Pink Pineapple Is the New Square Watermelon
A crop of mad scientists at Del Monte, the California-based food production and distribution company, have finally made it possible for you to liven up your fruit salad with a new color, using a not-so-new fruit: that's right, there's now a pink pineapple. The FDA recently approved Del Monte’s genetically modified, pink-fleshed pineapple, extra-sweet and grown in Costa Rica. How’d Del Monte make it pink? The pineapple, the FDA says, “has been genetically engineered to produce lower levels of the enzymes already in conventional pineapple that convert the pink pigment lycopene to the yellow pigment beta carotene. Lycopene is the pigment that makes tomatoes red and watermelons pink, so it is commonly and safely consumed." Sounds safe enough.
One big upside, of course, is that now your standard grapefruit isn’t the only option should you want to add a dash of pink to a fruit bowl or skewer. While this isn’t the most useful example of genetic engineering—Hawaii’s rainbow papaya, which is resistant to the ringspot virus, certainly takes the civil service award—Del Monte’s pink pineapple, which it calls an “extra sweet pink flesh pineapple,” isn’t the only fruit scientists have somewhat needlessly tinkered with through the years to make eating more interesting. There are cotton candy grapes, as Delish.com points out, as well as lematos, blood limes, pluots, tangelos and rangpurs.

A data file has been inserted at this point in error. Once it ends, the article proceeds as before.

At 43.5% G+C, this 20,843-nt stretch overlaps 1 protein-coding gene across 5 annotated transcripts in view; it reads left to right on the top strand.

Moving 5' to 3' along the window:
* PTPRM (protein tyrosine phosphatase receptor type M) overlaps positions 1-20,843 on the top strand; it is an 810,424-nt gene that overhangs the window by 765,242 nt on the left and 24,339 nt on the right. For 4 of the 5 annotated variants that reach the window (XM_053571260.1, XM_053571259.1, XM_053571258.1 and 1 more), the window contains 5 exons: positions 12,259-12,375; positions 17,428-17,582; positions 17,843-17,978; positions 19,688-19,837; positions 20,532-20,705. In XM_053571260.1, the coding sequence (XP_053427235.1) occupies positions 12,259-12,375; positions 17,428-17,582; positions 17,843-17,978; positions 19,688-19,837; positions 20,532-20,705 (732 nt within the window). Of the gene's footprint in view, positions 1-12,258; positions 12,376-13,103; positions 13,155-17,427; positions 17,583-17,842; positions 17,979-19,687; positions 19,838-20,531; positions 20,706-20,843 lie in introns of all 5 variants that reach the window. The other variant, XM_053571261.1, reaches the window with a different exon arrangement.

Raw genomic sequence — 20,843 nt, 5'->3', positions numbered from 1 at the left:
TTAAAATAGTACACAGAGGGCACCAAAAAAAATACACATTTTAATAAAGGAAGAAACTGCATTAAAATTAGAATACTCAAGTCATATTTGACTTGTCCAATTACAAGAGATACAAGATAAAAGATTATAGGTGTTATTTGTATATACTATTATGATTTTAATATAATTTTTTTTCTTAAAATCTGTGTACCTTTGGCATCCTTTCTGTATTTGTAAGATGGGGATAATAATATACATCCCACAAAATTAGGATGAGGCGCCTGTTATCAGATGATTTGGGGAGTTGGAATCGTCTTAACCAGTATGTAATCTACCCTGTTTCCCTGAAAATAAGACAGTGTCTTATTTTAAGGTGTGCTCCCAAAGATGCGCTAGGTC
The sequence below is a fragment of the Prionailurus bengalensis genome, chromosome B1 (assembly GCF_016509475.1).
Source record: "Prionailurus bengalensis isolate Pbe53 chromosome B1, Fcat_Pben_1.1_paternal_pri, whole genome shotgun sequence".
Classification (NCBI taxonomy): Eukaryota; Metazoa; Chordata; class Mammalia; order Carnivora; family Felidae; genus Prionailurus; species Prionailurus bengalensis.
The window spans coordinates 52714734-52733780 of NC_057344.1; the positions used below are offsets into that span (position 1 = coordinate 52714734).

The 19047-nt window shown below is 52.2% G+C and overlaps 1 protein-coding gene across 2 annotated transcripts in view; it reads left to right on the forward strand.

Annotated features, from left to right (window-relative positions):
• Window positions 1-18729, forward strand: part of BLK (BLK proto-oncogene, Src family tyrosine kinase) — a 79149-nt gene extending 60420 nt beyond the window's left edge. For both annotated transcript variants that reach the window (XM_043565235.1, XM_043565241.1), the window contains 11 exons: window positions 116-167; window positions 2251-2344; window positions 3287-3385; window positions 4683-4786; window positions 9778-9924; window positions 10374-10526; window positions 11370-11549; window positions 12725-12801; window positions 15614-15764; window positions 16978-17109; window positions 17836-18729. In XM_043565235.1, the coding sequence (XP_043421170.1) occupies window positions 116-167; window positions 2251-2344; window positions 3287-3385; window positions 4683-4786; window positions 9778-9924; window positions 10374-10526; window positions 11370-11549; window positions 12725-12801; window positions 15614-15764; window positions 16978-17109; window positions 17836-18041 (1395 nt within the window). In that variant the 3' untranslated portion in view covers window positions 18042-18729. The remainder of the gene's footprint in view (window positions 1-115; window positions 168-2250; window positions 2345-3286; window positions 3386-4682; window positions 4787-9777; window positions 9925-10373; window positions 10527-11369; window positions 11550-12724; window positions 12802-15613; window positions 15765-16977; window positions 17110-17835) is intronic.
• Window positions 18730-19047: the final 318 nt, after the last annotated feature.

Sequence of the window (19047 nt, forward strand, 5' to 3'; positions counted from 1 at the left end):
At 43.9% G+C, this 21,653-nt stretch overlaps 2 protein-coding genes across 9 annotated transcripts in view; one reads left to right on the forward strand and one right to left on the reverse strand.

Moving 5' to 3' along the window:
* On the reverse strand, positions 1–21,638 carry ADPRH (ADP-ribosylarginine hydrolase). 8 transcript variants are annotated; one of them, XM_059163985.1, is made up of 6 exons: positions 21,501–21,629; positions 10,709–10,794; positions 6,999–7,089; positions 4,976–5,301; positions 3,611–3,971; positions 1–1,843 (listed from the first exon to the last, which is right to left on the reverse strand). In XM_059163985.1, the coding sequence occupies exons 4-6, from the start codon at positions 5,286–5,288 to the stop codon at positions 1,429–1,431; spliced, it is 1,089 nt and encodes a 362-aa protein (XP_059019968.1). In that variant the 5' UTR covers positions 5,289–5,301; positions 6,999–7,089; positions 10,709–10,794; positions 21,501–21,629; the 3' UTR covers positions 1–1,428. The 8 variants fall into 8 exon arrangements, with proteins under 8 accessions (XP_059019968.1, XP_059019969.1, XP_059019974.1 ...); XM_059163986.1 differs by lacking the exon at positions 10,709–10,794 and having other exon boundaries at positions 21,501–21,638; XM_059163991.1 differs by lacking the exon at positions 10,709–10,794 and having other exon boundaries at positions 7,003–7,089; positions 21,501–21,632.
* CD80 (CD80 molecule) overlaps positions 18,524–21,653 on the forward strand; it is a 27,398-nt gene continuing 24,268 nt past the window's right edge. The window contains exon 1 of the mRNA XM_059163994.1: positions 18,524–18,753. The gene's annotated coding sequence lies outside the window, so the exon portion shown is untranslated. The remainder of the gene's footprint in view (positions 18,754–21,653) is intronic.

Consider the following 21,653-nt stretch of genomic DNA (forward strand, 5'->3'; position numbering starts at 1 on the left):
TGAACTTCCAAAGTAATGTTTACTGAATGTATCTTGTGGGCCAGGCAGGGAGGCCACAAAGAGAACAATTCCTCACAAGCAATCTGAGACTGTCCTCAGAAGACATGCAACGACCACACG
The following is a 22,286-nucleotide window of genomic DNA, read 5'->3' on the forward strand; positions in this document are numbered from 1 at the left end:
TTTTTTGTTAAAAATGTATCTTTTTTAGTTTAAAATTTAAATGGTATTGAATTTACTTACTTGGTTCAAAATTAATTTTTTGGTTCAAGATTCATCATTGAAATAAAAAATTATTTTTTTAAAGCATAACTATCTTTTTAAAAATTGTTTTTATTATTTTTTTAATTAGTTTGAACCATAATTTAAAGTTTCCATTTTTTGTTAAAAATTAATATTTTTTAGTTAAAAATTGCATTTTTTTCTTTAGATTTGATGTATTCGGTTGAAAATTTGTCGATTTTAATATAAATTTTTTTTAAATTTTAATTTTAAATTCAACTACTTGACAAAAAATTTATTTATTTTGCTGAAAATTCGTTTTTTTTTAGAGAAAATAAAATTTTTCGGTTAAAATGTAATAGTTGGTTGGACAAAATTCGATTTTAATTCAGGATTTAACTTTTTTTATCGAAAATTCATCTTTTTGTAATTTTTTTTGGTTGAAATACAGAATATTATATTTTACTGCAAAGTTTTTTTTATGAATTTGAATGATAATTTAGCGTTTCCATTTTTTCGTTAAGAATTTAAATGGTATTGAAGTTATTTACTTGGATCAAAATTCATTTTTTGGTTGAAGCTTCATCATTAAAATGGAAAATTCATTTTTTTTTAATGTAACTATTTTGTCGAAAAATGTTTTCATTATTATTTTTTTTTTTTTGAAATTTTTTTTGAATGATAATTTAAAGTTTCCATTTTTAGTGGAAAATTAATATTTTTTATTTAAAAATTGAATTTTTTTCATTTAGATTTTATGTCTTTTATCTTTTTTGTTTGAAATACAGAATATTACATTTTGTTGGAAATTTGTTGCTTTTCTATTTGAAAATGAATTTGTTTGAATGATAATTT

But the pink pineapple feels particularly revolutionary, considering that the fruit’s is so deeply entwined with the color yellow. Perhaps the next, potentially more practical step for scientists will be to make this strange fruit look a little less like a mutant pine cone.